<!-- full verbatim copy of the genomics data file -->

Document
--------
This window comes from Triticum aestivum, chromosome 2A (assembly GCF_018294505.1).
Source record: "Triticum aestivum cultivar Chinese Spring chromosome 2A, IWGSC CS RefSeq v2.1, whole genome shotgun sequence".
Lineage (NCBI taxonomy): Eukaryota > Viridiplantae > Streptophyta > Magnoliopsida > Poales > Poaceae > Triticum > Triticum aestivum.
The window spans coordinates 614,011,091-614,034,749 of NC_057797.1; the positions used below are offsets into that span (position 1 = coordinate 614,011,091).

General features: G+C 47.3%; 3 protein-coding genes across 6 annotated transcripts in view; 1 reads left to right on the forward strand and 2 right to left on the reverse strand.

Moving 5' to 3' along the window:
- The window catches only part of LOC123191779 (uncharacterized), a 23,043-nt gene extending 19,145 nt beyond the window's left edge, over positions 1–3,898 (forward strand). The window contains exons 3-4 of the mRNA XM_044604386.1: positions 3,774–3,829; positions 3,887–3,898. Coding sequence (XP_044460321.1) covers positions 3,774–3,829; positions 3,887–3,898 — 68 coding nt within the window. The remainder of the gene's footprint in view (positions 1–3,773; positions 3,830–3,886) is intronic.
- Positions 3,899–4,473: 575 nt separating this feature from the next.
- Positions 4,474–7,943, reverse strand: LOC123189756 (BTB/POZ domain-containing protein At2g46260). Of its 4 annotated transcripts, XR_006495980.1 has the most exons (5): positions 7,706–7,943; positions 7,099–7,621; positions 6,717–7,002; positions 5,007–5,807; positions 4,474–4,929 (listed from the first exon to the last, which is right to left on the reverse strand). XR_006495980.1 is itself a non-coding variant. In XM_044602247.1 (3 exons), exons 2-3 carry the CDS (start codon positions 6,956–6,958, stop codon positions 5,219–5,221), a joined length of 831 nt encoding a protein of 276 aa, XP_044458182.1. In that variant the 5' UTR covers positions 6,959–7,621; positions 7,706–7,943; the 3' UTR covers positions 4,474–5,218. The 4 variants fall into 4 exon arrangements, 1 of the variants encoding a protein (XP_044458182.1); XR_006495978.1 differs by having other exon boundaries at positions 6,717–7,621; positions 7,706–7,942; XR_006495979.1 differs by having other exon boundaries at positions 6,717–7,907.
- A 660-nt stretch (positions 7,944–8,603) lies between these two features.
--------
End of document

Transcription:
This window comes from Triticum aestivum, chromosome 2A (assembly GCF_018294505.1).
Source record: "Triticum aestivum cultivar Chinese Spring chromosome 2A, IWGSC CS RefSeq v2.1, whole genome shotgun sequence".
Lineage (NCBI taxonomy): Eukaryota > Viridiplantae > Streptophyta > Magnoliopsida > Poales > Poaceae > Triticum > Triticum aestivum.
The window spans coordinates 614,011,091-614,034,749 of NC_057797.1; the positions used below are offsets into that span (position 1 = coordinate 614,011,091).

General features: G+C 47.3%; 3 protein-coding genes across 6 annotated transcripts in view; 1 reads left to right on the forward strand and 2 right to left on the reverse strand.

Moving 5' to 3' along the window:
- The window catches only part of LOC123191779 (uncharacterized), a 23,043-nt gene extending 19,145 nt beyond the window's left edge, over positions 1–3,898 (forward strand). The window contains exons 3-4 of the mRNA XM_044604386.1: positions 3,774–3,829; positions 3,887–3,898. Coding sequence (XP_044460321.1) covers positions 3,774–3,829; positions 3,887–3,898 — 68 coding nt within the window. The remainder of the gene's footprint in view (positions 1–3,773; positions 3,830–3,886) is intronic.
- Positions 3,899–4,473: 575 nt separating this feature from the next.
- Positions 4,474–7,943, reverse strand: LOC123189756 (BTB/POZ domain-containing protein At2g46260). Of its 4 annotated transcripts, XR_006495980.1 has the most exons (5): positions 7,706–7,943; positions 7,099–7,621; positions 6,717–7,002; positions 5,007–5,807; positions 4,474–4,929 (listed from the first exon to the last, which is right to left on the reverse strand). XR_006495980.1 is itself a non-coding variant. In XM_044602247.1 (3 exons), exons 2-3 carry the CDS (start codon positions 6,956–6,958, stop codon positions 5,219–5,221), a joined length of 831 nt encoding a protein of 276 aa, XP_044458182.1. In that variant the 5' UTR covers positions 6,959–7,621; positions 7,706–7,943; the 3' UTR covers positions 4,474–5,218. The 4 variants fall into 4 exon arrangements, 1 of the variants encoding a protein (XP_044458182.1); XR_006495978.1 differs by having other exon boundaries at positions 6,717–7,621; positions 7,706–7,942; XR_006495979.1 differs by having other exon boundaries at positions 6,717–7,907.
- A 660-nt stretch (positions 7,944–8,603) lies between these two features.